The National Inventors Hall of Fame (NIHF) has partnered with the Society of Women Engineers (SWE) to honor four women who are innovators, experimenters, trailblazers and pioneers in engineering and technology at the United States Patent and Trademark Office (USPTO) headquarters.
The 14-panel exhibit, displayed during March, will feature information on historical inventors Mária Telkes and Edith Clarke, but also feature living inventors’ stories from Barbara Liskov and Jacqueline Quinn.
2012 National Inventors Hall of Fame Inductee
Mária Telkes led an all-female team to design and build the Dover Sun House in 1948 – a home exclusively heated by solar energy. Telkes’ lifetime of experimentation and research developing solar solutions for stoves, heaters and materials for the space program earned her the nickname “Sun Queen.” Telkes received the 1952 Society of Women Engineers Achievement Award.
2015 National Inventors Hall of Fame
Edith Clarke was among the first female electrical engineers to be professionally employed in her field during a time of historic education inequality for women. Her invention, the Graphical Calculator, became a vital contribution to electrical engineers by simplifying equations used to understand transmission lines. Clarke received the 1954 Society of Women Engineers Achievement Award.
2018 National Inventors Hall of Fame Inductee
To address rocket fuel pollution at NASA’s Kennedy Space Center, Jacqueline Quinn and her team developed Emulsified Zero-Valent Iron (EZVI) – an environmentally safe, cost-effective way to treat
groundwater contaminants. Because of its effectiveness, EZVI is one of NASA’s most-licensed technologies. Quinn received the 2004 Technical Achievement Award from the Society of Women Engineers Space Coast Section.
2012 National Inventors Hall of Fame Inductee
By focusing on data rather than process, Barbara Liskov showed how software could be made easier to construct and modify. Her invention is the basis of most modern programming languages. It has greatly impacted software used on personal computers, the internet and applications, making them easier to operate and maintain. Liskov received the 1996 Society of Women Engineers Achievement Award.
Their stories are unique, but collectively, they’ve influenced each of their industries significantly and inspire the next generation of women scientists, engineers and chemists.
Each of these inventors has been Inducted into the Hall of Fame, but also awarded with SWE awards — given to champions of women in STEM.
“These women have made tremendous contributions to society and the engineering community, and remain important role models to our future STEM leaders,” said Karen Horting, executive director and CEO at SWE. “To be able to showcase brilliant women such as Dr. Quinn, Dr. Telkes, Clarke and Dr. Liskov, we are making strides in establishing a positive perception of engineering for young women.”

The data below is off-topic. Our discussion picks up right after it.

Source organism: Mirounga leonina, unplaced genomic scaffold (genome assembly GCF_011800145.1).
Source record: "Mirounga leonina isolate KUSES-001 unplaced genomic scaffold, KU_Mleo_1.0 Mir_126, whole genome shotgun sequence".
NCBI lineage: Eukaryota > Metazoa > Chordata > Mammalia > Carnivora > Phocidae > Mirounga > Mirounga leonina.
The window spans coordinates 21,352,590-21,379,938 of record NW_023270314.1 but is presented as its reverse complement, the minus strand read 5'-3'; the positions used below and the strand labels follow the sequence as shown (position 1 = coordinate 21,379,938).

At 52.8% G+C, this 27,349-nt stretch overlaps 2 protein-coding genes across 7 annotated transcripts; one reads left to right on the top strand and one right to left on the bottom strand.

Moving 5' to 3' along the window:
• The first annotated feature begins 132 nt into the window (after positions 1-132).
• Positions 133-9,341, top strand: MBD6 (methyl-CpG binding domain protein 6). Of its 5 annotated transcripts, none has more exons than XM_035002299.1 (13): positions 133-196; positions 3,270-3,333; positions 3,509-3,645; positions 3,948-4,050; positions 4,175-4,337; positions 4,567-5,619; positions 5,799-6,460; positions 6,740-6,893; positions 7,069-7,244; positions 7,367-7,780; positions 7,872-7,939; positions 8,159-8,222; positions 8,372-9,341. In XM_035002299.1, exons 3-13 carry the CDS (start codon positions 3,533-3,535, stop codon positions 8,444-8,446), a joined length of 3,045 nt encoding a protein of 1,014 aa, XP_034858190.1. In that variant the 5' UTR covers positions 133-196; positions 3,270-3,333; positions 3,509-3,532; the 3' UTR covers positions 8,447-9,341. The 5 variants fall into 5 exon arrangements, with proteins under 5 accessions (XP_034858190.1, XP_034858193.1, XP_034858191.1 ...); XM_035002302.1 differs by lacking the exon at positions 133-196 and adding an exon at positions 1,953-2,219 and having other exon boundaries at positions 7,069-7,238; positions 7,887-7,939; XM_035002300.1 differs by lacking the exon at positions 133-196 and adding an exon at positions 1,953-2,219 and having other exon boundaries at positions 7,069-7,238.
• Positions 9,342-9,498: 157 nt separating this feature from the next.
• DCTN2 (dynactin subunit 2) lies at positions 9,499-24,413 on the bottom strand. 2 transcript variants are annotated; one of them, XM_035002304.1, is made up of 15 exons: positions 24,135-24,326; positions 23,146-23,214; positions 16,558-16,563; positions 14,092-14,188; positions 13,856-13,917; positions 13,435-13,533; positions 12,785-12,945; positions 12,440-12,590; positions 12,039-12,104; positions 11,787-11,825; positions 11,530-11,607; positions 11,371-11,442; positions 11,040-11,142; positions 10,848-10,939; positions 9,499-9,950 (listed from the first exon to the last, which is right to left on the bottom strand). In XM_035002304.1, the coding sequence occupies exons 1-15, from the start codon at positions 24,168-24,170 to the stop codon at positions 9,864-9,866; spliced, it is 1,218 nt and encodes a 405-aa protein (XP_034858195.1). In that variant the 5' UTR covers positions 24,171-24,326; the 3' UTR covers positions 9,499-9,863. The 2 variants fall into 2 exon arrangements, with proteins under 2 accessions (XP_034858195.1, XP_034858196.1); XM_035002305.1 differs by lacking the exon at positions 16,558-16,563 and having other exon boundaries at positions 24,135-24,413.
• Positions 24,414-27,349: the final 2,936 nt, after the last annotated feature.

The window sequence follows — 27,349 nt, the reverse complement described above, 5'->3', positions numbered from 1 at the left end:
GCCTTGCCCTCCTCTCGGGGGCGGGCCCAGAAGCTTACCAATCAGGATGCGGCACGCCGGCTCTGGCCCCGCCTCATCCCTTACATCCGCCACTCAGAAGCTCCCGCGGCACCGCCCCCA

“We hope these innovation icons will serve as an inspiration to the next generation of students. Our research has shown that exposure to role models positively correlates to a student’s success as an innovator,” NIHF CEO Michael J. Oister said.
The National Inventors Hall of Fame Museum — located at the USPTO’s Madison Building in Alexandria, Virginia — is free and open to the public Monday through Friday from 10 a.m. to 5 p.m. Click here for more information.
About the Society Of Women Engineers
The Society of Women Engineers (SWE), founded in 1950, is the world’s largest advocate and catalyst for change for women in engineering and technology. The not-for-profit educational and service organization is the driving force that establishes engineering as a highly desirable career aspiration for women. To ensure SWE members reach their full potential as engineers and leaders, the Society offers unique opportunities to network, provides professional development, shapes public policy and provides recognition for the life-changing contributions and achievements of women engineers. As a champion of diversity, SWE empowers women to succeed and advance in their personal and professional lives. For more information about the Society, please visit swe.org or call 312.596.5223.
About the National Inventors Hall Of Fame
The National Inventors Hall of Fame (NIHF) is the premier nonprofit organization in America dedicated to recognizing inventors and invention, promoting creativity, and advancing the spirit of innovation and entrepreneurship. Founded in 1973 in partnership with the United States Patent and Trademark Office, NIHF is committed to not only honoring the individuals whose inventions have made the world a better place, but to ensuring American ingenuity continues to thrive in the hands of coming generations through its national, hands-on educational programming and collegiate competitions focused on the exploration of science, technology, engineering and mathematics. The National Inventors Hall of Fame Museum is a Smithsonian Affiliate. For more information, visit invent.org. To nominate an inventor for Induction, visit invent.org/nominate.